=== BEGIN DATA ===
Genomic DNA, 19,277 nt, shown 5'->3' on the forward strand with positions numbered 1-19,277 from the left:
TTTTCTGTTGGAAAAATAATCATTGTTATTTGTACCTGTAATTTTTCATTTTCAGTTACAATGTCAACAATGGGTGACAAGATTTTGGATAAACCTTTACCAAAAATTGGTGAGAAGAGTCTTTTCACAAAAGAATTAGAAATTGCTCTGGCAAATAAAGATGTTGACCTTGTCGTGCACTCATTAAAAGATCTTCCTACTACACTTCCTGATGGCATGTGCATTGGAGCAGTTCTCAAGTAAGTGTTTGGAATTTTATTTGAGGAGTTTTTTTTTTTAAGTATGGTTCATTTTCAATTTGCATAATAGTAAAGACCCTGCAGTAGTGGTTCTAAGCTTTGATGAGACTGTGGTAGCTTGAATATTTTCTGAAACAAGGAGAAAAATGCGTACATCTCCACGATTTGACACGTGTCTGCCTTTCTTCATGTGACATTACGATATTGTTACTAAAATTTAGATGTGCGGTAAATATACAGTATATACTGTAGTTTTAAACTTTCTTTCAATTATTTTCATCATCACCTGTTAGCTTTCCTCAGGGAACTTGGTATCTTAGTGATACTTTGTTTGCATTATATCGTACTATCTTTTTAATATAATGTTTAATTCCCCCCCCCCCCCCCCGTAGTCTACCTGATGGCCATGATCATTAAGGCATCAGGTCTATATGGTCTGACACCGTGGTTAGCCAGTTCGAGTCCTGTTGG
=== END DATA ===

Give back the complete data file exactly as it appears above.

Genomic DNA, 19,277 nt, shown 5'->3' on the forward strand with positions numbered 1-19,277 from the left:
TTTTCTGTTGGAAAAATAATCATTGTTATTTGTACCTGTAATTTTTCATTTTCAGTTACAATGTCAACAATGGGTGACAAGATTTTGGATAAACCTTTACCAAAAATTGGTGAGAAGAGTCTTTTCACAAAAGAATTAGAAATTGCTCTGGCAAATAAAGATGTTGACCTTGTCGTGCACTCATTAAAAGATCTTCCTACTACACTTCCTGATGGCATGTGCATTGGAGCAGTTCTCAAGTAAGTGTTTGGAATTTTATTTGAGGAGTTTTTTTTTTTAAGTATGGTTCATTTTCAATTTGCATAATAGTAAAGACCCTGCAGTAGTGGTTCTAAGCTTTGATGAGACTGTGGTAGCTTGAATATTTTCTGAAACAAGGAGAAAAATGCGTACATCTCCACGATTTGACACGTGTCTGCCTTTCTTCATGTGACATTACGATATTGTTACTAAAATTTAGATGTGCGGTAAATATACAGTATATACTGTAGTTTTAAACTTTCTTTCAATTATTTTCATCATCACCTGTTAGCTTTCCTCAGGGAACTTGGTATCTTAGTGATACTTTGTTTGCATTATATCGTACTATCTTTTTAATATAATGTTTAATTCCCCCCCCCCCCCCCCGTAGTCTACCTGATGGCCATGATCATTAAGGCATCAGGTCTATATGGTCTGACACCGTGGTTAGCCAGTTCGAGTCCTGTTGG